Our data showed that in order to satisfy customer needs organisations have to offer a variety of channels in which to engage with – 81 percent of respondents demanded this. Consumers not only want choice but also, a seamless, integrated experience across all of them. Taking this one step further, many consumers are wanting Augmented Reality (AR), Virtual Reality (VR) dressing rooms and even drone delivery, to be a possibility.

Termed as “technologies of the future”, large, online and in-store retailers are already reaping the benefits of AR and VR in an attempt to make the customer journey more immersive and engaging. For instance, IKEA, has introduced Amazon’s AR view to help customers visualise how furniture will look in their home before making a purchase.

For customers who prefer ‘ease of use’, these new technologies couldn’t be more perfect as they allow consumers a chance to ‘try’ before they buy. As well as convenience, AR and VR are helping stores to stand apart from the traditional retailer. L’Oreal Paris, for example, guarantees loyal customers with an in-store virtual makeover tool that enables you to try make-up and certain looks before buying. On paper, it has never been so simple for retailers to deliver a more engaging and convenient approach to Customer Experience.

Future sight: VR and AR are changing the way customers interact with brands

However, AR and VR are not the only new inventions transforming the CX landscape. Increasingly, we are seeing chatbots being used as a more convenient way for customers to interact with brands, specifically when they require assistance. In fact, 87 percent of businesses say self-service customer enquiries are a current priority of theirs.

Apart from the obvious benefits like saving businesses money, self-service chatbots are improving CX and satisfaction. It’s fair to say we have all had our share of agonising waits and frustrating calls with agents and can therefore, understand the appeal of having access to instant help and real-time information.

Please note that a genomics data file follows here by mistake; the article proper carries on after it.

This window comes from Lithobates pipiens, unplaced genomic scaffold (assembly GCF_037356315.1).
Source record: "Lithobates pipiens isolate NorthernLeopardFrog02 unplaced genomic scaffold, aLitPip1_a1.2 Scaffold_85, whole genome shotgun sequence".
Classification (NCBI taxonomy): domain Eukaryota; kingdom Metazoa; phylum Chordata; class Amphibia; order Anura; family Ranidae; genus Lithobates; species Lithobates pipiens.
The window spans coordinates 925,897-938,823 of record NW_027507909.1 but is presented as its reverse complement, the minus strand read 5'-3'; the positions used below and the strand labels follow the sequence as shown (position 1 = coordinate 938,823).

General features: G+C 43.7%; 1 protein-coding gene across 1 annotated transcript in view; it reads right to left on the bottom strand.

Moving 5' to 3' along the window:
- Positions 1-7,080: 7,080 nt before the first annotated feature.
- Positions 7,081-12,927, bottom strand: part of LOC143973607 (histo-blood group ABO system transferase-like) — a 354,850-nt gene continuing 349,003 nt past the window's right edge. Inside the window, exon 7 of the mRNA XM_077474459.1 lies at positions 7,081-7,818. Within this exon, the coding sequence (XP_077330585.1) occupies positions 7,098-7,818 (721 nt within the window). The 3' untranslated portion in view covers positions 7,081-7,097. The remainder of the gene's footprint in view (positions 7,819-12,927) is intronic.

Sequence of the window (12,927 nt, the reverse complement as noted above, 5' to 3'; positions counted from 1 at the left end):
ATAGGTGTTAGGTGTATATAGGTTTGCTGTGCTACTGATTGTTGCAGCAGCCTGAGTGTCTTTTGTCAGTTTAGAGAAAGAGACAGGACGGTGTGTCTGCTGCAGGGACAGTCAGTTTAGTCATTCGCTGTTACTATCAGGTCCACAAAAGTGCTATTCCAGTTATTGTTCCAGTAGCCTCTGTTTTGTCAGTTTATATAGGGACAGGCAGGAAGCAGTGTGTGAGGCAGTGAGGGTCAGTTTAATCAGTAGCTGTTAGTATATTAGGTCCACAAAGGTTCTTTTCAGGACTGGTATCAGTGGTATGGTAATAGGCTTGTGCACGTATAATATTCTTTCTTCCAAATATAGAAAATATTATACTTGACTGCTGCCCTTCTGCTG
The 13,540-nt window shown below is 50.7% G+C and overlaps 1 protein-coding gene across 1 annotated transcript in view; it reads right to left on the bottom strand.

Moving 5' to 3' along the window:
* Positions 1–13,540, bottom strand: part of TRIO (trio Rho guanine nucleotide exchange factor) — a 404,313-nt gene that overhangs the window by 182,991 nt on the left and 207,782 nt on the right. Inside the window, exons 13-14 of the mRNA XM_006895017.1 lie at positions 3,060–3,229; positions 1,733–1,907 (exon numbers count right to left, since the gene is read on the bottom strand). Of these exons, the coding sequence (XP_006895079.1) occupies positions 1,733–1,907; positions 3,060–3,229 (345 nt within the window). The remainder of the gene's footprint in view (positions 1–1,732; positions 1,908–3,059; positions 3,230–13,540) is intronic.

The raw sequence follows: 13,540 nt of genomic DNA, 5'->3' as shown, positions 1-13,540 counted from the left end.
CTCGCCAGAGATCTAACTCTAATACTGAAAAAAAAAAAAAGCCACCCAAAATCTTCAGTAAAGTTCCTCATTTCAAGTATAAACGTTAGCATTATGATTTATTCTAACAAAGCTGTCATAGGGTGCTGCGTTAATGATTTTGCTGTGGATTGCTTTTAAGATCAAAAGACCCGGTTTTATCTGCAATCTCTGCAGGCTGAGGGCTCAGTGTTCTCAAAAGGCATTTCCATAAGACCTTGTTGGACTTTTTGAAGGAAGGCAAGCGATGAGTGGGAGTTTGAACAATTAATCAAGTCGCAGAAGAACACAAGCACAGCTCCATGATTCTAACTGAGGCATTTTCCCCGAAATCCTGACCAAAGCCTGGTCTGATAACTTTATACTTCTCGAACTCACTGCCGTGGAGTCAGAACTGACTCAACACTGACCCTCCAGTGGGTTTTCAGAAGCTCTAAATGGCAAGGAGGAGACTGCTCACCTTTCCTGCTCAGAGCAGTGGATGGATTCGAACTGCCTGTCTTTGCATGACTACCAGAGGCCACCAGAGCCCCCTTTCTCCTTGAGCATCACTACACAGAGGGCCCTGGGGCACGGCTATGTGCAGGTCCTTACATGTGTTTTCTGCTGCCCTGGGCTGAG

In the age of GDPR and data sensitivity, customers are very particular about who they give their personal data to. With this in mind, retailers must remember to be upfront about who or what they’re speaking to. Giving customers the option to self-serve will only succeed if you’re as transparent as possible.

Ultimately, although traditionally we associate a human touch with CX, retailers that do not adopt the latest technologies and integrate them into the customer offering jeopardise losing the loyalty of existing customers as well as potential new ones.

However, before businesses embark on this digital transformation, they must remember not to run before they can walk. Implementing chatbot technology initially can be just as effective as implementing technologies which are grabbing the headlines, such as AR and VR.

 


Courtney WylieCourtney WylieJune 5, 2019
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10min1472

Customer relationships with brands continue to evolve, based upon changing expectations, and desires, and impacted massively by the speed at which ecommerce develops.

The ability to buy almost anything, quickly online, has altered the brand loyalty that used to be built up by visits in store.

Exacerbating this instability, the past year has seen the decline and fall of many household names, including Maplin and Toys R Us. House of Fraser announced 30 store closures, and Marks and Spencer, Debenhams, Mothercare, and Carphone Warehouse have been the subject of ominous profit loss reports and quick-step restructuring and branding initiatives. All of this has created an unease and negativity around the future of the high street. However, perhaps it is just further evidence that the high street is, and should be, evolving.

Before online shopping became so omnipotent, the regular high street department store relied and flourished on basic principles of choice, value, convenience, and efficient customer service. Ecommerce then arrived, and blew this idea out of the water. They competed aggressively on choice, value, convenience and efficiency.

So what can retailers do about this challenge?

What seems to be separating those brands that are managing to stay relevant is a willingness to enrich and evolve the physical experience of their brand, through ‘experiential retail’ approaches. The experiential retail movement might be thought of as a new wave of innovative experimentation by retailers that takes their bricks-and-mortar stores beyond being merely a point of transaction. Through experiential approaches, traditional shops are being reconceptualised as hubs for immersive experiences, meeting places for vibrant communities, and even unique event spaces.